[Editor's Introduction: Chris]. This piece by David MacLeod is reposted from his website Dispensational Jazzology, a combination of dispensationalist theology and the study of jazz. For background on what the heck dispensational theology is exactly, see here. The basic version is the belief in a series of time-periods ("dispensations") within The Bible and later church history. David brilliantly applies the idea of dispensations to the history of jazz. This excerpt deals with the Creation of Jazz.
Being an Explanation of Principles Present in Dispensational Theology and Jazz Music and Relevant to Both.
BY DR. D.D. McCloidsman, Ph.D, D.D., L.S.M.F.T.
Genesis: The Creation of Jazz
1 In the beginning God created jazz. And jazz was without form, and void; and darkness was upon the face of the deep [note: those days are still shrouded in darkness, as they are the days of pre-recorded jazz history]. And the Lord God formed Buddy Bolden of the dampness of the ground, and breathed into his nostrils the breath of life; and Buddy was given Soul. And the Spirit of God moved on the face of the waters, in the city of New Orleans, which is as close to the Garden of Eden as you’re going to get in this life. And the Spirit of God carried the sound of Buddy’s trumpet over the hot and humid bayou, and the sound wafted over the Mississippi river, and people heard the sound, and it called to them. And God heard the Jazz that He had made, and behold, it was pretty good.
First Dispensation: Innocence (New Orleans)
2 And the music grew and developed. And Buddy Bolden begat Freddie Keppard and Joe “King” Oliver, and Joe “King” Oliver begat Louis Armstrong, on whom the Spirit of God came to rest.
The (mostly) “silent movie” segment below was compiled by McCloidsman Ministries to accompany the text above.
And the Lord God said, It is not good that the Pops should be alone; I will make him an help meet for him. And the Lord caused a deep sleep to fall on Pops. And as he slept, God took one of his ribs. And Pops dreamt of barbequed ribs, and when he awoke he was inspired to record Struttin’ With Some Barbeque.
And the rib, which the Lord God had taken from Pops, made he into Ferdinand Morton, who became as important to jazz on piano as Pops was on trumpet.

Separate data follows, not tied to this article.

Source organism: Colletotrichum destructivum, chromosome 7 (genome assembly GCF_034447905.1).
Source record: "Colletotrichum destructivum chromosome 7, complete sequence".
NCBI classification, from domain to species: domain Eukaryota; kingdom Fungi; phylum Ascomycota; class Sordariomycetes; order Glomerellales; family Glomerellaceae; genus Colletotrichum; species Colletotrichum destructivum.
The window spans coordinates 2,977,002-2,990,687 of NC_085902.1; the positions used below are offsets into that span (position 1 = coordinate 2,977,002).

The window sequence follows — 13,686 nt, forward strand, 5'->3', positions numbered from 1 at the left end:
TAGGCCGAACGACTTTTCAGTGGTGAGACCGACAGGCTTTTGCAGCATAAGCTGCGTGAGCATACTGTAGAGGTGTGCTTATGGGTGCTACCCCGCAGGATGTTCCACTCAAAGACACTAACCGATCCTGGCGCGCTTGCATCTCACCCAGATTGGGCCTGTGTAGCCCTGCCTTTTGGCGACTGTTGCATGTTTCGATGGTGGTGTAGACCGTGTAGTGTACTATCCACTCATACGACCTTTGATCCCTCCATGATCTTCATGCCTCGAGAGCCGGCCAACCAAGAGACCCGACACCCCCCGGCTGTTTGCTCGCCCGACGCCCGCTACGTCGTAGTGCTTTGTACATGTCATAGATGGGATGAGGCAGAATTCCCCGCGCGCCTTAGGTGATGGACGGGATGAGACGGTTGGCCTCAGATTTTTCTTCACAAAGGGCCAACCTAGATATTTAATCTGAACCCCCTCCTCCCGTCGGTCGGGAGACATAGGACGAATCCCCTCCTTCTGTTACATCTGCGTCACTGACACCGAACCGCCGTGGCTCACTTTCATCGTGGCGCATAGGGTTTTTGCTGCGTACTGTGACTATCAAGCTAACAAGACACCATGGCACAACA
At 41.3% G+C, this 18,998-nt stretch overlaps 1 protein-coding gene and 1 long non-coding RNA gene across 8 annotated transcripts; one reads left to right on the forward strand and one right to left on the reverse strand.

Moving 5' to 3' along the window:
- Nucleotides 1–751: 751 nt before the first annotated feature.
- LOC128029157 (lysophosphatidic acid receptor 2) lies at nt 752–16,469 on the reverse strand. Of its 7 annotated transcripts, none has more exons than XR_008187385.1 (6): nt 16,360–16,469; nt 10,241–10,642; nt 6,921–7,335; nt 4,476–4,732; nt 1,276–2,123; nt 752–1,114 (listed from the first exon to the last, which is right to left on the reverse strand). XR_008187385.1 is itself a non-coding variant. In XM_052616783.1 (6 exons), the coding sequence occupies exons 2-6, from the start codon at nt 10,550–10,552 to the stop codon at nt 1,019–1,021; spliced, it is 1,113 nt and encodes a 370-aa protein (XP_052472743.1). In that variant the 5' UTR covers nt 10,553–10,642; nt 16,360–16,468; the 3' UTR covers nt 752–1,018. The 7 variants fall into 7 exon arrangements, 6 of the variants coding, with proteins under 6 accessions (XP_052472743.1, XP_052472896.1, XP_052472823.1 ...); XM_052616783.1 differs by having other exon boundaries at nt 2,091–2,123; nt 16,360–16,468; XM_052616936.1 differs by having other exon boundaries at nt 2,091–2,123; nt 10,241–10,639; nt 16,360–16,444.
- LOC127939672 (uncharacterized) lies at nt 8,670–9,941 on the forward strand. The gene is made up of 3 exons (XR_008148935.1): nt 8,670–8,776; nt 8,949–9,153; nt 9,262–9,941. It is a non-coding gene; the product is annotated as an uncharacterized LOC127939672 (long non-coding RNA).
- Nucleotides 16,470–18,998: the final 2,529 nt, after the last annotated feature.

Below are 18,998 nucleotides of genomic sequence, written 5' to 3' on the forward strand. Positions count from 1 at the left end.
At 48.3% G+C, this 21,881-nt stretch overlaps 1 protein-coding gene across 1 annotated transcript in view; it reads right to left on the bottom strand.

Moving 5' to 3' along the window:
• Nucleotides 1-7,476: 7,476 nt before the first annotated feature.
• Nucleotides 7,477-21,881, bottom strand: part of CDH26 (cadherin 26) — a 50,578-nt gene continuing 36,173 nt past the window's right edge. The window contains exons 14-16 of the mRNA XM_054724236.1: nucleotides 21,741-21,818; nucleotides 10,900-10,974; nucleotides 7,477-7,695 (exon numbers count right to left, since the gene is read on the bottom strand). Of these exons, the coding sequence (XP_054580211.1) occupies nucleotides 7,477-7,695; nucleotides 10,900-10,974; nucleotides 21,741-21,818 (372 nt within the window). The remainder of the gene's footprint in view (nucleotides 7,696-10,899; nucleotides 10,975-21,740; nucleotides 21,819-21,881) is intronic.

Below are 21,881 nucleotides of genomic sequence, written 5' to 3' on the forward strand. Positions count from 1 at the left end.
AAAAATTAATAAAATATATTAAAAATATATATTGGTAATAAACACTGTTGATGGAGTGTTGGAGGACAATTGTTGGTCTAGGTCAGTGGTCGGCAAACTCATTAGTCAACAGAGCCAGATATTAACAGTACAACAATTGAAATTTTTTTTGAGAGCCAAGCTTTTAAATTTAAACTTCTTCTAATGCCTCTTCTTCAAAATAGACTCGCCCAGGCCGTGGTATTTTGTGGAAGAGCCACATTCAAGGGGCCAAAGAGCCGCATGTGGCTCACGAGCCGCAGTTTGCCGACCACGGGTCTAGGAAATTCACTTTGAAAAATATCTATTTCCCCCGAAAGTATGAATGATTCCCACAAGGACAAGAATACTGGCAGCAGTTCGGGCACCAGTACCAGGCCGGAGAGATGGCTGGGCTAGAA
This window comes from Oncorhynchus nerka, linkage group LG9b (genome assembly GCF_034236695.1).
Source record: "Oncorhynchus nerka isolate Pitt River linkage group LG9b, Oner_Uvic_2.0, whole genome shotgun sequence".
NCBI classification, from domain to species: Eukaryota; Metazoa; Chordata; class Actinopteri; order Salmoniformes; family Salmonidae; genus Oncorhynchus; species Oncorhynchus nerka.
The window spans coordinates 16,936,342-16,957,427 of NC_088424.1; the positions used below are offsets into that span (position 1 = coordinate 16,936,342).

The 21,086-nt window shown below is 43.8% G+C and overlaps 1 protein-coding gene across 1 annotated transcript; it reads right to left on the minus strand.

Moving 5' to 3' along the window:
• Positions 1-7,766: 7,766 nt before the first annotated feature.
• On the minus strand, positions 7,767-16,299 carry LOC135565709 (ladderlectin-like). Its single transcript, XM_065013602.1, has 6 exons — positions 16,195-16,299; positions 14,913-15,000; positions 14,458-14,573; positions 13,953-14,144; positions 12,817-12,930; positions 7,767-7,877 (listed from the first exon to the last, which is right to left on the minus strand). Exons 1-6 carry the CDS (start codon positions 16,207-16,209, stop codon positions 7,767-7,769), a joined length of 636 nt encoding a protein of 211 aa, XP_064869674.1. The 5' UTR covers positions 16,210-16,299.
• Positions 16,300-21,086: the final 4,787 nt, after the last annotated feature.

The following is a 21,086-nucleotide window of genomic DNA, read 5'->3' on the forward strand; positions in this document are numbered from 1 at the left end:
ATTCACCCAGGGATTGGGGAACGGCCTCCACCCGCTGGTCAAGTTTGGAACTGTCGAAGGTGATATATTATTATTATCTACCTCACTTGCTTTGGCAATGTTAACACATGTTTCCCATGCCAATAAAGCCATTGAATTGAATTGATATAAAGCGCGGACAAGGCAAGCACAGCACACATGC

And they were both naked, and were not ashamed [though as naked pianists go, Pops preferred Lil Hardin].
This was the dispensation of Innocence. There was no knowledge of good or evil. There were no pretenses, and no self consciousness among these musicians about being “artists.” They just played the music they liked, and tried to make people happy. It was as simple and as pure as that.
Genesis 2:7: “And they were naked, and were not ashamed…”
[Note: An early high point in the history of jazz was the 1928 recording by Louis Armstrong and His Hot Five (including Earl Hines on piano) of West End Blues. Featuring an astounding opening cadenza by Louis, some great 'scat' singing (invented by Louis), and another incredible trumpet solo near the end of the recording.]
The Responsibilities of the Dispensation
And God said to them, Be fruitful, and multiply, and fill the Earth with Jazz, and subdue it – take Jazz up the river to Chicago, then to New York, to Kansas City, and beyond. And the Lord God took them, and put them into the Garden of Jazz to till it and to keep it.
And the Lord God commanded them, saying, Of every tree of the Garden thou mayest freely eat; But of the tree of the knowledge of good and evil, thou shalt not eat of it; for the day that thou eatest thereof, thou shalt surely die.
3. Now the snake was more subtle than any beast of the field which the Lord God had made. [note: the snake is a type (a divinely purposed illustration of some truth). In this case, the snake is a type representing record companies and other commercial interests that exploited Jazz musicians.]